Monday, March 28, 2011

Illuminating Broad Street

Arguments against digital signage may have lost a little traction as the Kimmel Center unveiled it's animated video cube at the corner of Broad and Spruce.

Broad Street's historic core has been illuminated in everything from lanterns to neon to LEDs for the past 200 years, and now plasma.

The new signage shows how illuminated advertising can revitalize an architecturally barren corner.

While the target demographics for the Kimmel Center and The Gallery at Market East may be substantially different, the PIFA cube has transformed a stale, unfriendly design into something dynamic through the process of digital advertising.

Far less architecturally significant, Market East's target retail market is primed for an exponentially larger implementation of this successful medium. While South Broad is home to more than a dozen historic skyscrapers and theaters, Market East's major retail artery is left with four historically significant properties at best.

8th Street to 12th Street is an architectural fallout zone of poorly designed retail space, unattractive signage, and The Gallery, saddled with more than two blocks of sporadically adorned metal and concrete walls.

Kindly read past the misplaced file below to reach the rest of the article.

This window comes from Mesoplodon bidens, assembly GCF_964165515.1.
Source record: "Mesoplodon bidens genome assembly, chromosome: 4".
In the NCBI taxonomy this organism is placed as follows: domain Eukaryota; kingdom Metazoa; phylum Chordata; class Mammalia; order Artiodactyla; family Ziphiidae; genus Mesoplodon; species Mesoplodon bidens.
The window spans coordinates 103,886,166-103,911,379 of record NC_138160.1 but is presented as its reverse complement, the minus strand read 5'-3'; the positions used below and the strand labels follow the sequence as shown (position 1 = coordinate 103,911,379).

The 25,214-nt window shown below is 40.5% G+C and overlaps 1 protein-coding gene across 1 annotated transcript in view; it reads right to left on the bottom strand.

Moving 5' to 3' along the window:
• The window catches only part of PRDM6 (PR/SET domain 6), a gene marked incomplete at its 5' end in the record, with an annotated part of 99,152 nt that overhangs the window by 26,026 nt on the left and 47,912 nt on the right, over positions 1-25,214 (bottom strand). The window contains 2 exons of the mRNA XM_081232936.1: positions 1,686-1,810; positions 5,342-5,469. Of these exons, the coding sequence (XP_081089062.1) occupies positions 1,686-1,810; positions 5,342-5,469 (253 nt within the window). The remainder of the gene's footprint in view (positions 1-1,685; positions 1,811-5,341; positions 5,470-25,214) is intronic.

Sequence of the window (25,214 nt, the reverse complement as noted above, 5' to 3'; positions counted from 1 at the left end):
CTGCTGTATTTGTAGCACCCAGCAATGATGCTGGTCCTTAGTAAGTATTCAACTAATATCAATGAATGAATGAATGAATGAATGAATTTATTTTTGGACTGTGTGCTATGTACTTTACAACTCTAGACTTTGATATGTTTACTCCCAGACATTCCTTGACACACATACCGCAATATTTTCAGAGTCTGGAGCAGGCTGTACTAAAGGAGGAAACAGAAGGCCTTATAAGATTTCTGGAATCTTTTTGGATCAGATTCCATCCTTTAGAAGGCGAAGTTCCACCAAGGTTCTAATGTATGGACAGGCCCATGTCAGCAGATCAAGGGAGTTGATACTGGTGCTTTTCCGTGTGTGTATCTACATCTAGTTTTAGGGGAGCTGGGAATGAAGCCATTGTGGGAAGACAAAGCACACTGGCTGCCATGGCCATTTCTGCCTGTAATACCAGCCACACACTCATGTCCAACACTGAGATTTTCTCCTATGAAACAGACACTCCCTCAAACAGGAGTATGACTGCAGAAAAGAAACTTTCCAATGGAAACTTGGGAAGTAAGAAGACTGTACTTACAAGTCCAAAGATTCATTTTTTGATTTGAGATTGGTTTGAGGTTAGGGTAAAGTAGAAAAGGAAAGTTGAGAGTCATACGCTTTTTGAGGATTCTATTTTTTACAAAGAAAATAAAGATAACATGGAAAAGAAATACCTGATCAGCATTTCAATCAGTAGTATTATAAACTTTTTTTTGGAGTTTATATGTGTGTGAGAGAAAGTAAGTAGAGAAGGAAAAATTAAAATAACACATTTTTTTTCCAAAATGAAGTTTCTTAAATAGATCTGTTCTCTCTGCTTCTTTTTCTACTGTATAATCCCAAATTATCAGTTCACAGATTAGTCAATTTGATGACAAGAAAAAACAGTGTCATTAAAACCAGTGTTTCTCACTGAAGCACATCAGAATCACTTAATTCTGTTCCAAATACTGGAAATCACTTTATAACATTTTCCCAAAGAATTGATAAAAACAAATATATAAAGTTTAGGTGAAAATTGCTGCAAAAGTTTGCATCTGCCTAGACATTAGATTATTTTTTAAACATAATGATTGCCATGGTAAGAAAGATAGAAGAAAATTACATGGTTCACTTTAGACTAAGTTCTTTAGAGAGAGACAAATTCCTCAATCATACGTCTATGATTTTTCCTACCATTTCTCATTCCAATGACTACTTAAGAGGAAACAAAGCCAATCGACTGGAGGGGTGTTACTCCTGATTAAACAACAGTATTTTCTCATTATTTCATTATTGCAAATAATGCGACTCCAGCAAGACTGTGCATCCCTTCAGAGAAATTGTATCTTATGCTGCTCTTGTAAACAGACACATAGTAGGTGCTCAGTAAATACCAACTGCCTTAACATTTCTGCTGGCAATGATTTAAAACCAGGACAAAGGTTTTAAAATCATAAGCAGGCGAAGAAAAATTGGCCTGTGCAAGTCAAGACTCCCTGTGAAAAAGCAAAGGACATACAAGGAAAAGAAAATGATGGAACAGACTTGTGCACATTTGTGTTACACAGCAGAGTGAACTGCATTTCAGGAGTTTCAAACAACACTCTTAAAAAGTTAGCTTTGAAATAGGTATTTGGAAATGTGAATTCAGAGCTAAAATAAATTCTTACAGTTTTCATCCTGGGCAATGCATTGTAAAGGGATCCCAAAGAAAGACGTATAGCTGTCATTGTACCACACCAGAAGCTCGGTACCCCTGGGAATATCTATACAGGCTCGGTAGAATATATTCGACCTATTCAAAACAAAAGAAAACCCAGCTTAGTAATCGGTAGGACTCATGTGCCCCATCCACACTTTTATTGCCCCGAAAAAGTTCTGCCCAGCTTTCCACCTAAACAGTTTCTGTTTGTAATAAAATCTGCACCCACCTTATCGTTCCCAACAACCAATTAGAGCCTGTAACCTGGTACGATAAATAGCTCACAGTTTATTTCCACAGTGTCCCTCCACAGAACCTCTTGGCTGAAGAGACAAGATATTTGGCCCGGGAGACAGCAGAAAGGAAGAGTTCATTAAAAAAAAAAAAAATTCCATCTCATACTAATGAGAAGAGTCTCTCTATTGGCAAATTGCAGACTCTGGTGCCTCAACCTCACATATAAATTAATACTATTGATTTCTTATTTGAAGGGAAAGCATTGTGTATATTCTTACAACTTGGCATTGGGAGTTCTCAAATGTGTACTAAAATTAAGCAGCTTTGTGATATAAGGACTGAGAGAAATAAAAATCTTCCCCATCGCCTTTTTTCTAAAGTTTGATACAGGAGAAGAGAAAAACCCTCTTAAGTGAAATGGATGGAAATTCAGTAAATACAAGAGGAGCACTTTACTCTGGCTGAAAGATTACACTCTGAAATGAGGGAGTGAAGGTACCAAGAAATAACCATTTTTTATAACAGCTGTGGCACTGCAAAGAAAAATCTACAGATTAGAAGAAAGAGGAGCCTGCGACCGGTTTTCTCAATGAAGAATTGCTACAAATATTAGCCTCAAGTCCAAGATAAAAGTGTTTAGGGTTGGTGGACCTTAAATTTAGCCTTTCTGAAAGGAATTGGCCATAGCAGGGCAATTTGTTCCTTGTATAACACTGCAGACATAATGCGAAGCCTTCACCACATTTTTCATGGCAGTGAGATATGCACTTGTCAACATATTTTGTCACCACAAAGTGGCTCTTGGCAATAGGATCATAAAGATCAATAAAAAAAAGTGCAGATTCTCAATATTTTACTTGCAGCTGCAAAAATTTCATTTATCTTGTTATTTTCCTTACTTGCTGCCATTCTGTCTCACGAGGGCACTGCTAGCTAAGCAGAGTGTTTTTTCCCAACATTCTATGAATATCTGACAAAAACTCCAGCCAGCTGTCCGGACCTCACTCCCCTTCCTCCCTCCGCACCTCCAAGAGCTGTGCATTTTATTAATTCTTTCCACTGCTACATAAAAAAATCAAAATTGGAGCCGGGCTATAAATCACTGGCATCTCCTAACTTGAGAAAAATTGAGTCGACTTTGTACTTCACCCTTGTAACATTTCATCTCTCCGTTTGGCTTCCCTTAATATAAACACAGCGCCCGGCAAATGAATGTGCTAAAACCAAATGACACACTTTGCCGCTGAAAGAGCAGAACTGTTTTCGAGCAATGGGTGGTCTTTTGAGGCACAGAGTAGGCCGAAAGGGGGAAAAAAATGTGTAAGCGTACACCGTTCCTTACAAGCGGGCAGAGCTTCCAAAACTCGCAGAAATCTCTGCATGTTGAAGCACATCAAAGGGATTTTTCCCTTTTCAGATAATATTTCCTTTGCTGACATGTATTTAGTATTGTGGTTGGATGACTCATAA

If the argument against the proposed digital signage at Market East is based on its content, then the conversation hasn't begun. Advertisers would be sought after the space is approved. As SCRUB proved with an Absolut ad near 8th and Market, it only takes a few helicopter parents to harass advertisers away.

No one has proposed illuminating The Gallery, or any other building in the vicinity, with advertisements for Delilah's.
The potential revenue generated by this space and the business it will attract are staggering. Campaigning against digital signage on Market East purely based on its speculative content is irresponsible to the community.

However if the argument is based on the wattage, medium, or the technique in which the content is applied, a format justified even minimally on South Broad Street cannot rationally be banned from what should be Center City's core of consumerism.

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